Meet Josh

More than twenty years ago, Josh started caring for local families as a doctor in a small clinic on Big Island.

He became part of the community and got to know the challenges people faced, like the high cost of living, the lack of affordable housing, and the plague of addiction.

So he ran for office to make a difference in people’s lives, serving in the State House and State Senate from 2004 to 2018 and passing legislation that provided healthcare for every child in Hawaii, more resources to treat addiction, and insurance coverage for kids with autism.

In 2005, Josh met Jaime Ushiroda, a local girl from Kaneohe, and they were married in 2006.

In 2018, Josh became Hawaii’s Lt. Governor, and when he saw the need for real solutions on homelessness, he helped build kauhale communities and the H4 clinic to provide housing and care for those in need.

When a measles epidemic hit Samoa in 2019, Josh led a team of doctors and nurses from Hawaii, and within 48 hours they vaccinated 37,000 people and protected Samoa’s children.

Just a few months later COVID hit Hawaii, and as COVID liaison Josh led the largest healthcare response in state history, pulling Hawaii together to vaccinate over a million people, protect our kupuna, and save thousands of lives.

Josh and his wife Jaime share the values of Hawaii — family and community, diversity, and a responsibility to future generations.

Together they are the proud parents of 16 year-old daughter Maia and 11 year-old son Sam.

Josh was elected the ninth governor of Hawaii on November 8, 2022.

Our Values and Vision
for Hawaii’s Future

I ran for governor because Hawaii needs elected leaders we can trust — to tell us the truth, keep us safe and informed, to care about working families, and to be transparent and accountable to the people.

It’s important that voters know the values that my wife Jaime and I bring to public service, because our values will shape the policies we propose, support, and fight for on behalf of the people of Hawaii.

Along with most people in our islands, we share the values of family, community, respect for basic human dignity, and responsibility to future generations.

We are a family like thousands of other families in Hawaii. We have two young children in school, and their safety, health, and education are the most important things in the world to us. We work hard to save money so we can send them to college one day. We are blessed to have an extended family of aunties, uncles, and cousins who are there for us when we need help and support. We feel lucky and grateful to live in Hawaii, and we want to give back to our community and serve others.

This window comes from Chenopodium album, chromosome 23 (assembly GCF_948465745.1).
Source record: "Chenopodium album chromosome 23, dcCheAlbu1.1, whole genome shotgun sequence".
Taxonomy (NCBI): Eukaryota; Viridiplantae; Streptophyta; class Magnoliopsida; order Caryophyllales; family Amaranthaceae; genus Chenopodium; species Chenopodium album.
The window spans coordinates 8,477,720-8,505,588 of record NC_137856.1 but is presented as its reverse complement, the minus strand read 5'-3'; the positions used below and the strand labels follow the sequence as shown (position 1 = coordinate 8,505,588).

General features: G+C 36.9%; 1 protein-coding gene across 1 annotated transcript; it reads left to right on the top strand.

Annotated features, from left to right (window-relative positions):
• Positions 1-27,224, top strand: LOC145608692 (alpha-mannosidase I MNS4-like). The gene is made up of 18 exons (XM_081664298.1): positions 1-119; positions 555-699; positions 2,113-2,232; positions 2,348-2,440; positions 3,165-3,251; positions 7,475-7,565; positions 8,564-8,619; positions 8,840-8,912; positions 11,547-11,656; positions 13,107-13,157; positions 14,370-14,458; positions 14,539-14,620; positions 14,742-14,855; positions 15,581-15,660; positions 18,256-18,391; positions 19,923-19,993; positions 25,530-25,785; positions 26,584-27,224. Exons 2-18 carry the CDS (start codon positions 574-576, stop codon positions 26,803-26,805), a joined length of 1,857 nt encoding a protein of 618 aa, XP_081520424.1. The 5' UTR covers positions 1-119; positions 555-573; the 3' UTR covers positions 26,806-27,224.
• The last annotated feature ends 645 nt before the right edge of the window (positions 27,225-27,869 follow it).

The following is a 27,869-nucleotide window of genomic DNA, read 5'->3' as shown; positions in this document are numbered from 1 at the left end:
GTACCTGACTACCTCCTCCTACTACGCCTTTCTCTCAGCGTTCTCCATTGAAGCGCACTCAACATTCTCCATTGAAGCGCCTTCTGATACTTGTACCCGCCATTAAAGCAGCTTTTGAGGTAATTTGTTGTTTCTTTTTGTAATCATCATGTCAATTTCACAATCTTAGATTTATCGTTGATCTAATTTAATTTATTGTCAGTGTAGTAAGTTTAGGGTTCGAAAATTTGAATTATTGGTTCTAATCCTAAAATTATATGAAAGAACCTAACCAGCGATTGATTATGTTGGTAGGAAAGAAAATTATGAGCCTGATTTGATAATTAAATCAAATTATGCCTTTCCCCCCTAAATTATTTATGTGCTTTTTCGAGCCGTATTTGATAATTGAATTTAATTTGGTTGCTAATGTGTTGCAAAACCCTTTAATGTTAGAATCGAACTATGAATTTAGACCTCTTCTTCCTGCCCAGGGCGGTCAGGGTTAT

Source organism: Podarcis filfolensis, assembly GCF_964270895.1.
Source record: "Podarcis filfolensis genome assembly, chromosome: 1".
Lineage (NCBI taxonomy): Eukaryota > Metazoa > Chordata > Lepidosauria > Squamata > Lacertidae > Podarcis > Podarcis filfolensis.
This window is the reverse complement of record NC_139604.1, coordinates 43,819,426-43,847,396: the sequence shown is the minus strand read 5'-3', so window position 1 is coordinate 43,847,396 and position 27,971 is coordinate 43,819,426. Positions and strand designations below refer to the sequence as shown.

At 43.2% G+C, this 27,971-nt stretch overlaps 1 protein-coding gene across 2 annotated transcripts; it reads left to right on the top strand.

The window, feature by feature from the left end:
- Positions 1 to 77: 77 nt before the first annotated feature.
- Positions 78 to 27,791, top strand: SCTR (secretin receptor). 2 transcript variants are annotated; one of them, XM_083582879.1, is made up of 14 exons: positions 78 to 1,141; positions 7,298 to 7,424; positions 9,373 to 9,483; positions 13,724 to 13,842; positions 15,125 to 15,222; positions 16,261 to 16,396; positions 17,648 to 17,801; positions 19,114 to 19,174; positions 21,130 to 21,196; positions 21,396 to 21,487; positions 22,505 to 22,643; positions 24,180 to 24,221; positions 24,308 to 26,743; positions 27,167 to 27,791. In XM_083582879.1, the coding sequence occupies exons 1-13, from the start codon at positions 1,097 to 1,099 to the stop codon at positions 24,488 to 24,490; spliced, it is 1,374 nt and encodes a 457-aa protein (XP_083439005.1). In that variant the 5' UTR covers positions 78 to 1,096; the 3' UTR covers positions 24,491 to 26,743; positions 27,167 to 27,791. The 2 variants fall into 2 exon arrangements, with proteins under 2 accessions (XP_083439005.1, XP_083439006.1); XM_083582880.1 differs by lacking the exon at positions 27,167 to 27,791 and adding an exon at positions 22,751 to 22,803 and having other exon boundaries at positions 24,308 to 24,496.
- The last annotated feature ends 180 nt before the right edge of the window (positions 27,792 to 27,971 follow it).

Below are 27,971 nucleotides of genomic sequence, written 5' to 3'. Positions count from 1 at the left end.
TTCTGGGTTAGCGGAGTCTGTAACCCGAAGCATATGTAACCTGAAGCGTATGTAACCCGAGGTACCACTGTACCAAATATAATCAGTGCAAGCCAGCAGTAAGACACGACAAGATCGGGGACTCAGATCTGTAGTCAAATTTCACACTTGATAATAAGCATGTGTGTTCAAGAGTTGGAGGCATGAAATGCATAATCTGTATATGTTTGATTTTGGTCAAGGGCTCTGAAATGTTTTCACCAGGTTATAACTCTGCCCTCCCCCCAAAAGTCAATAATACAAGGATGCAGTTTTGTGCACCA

Jaime and I believe that Hawaii is one Ohana, and we must always treat every member of our family with dignity and respect and listen to each other with compassion, even if we don’t always agree.

We recognize and celebrate that Hawaii is a family of many languages, ethnicities and religions, of every age, gender, and sexual orientation, including all shapes, colors, and abilities, and that our diversity is our greatest strength.

We believe that young people in Hawaii should not have to leave our islands because they can’t afford housing or find economic opportunity here. That working people should earn a living wage, and no one in our state who works full time should live in poverty. That no parent should have to choose between earning a living and caring for a sick child, or between buying food or affording medicine.

Jaime and I also believe that in Hawaii we should never turn our backs on anyone or leave anyone behind. That means those struggling with addiction or mental illness should have access to treatment and recovery. It also means that when people are in real need, whether from unemployment, eviction, or homelessness, they should have access to support to help get them back on their feet. No one should go chronically hungry or homeless in our islands.

As parents of two children growing up in Hawaii, Jaime and I will do everything we can to help build the future that we want them to live in. A more just, peaceful, prosperous, and tolerant future where every person has the educational and economic opportunities they need to pursue their goals and dreams, where we treat each other with respect and dignity as members of one Ohana.

A future where we can all rise together.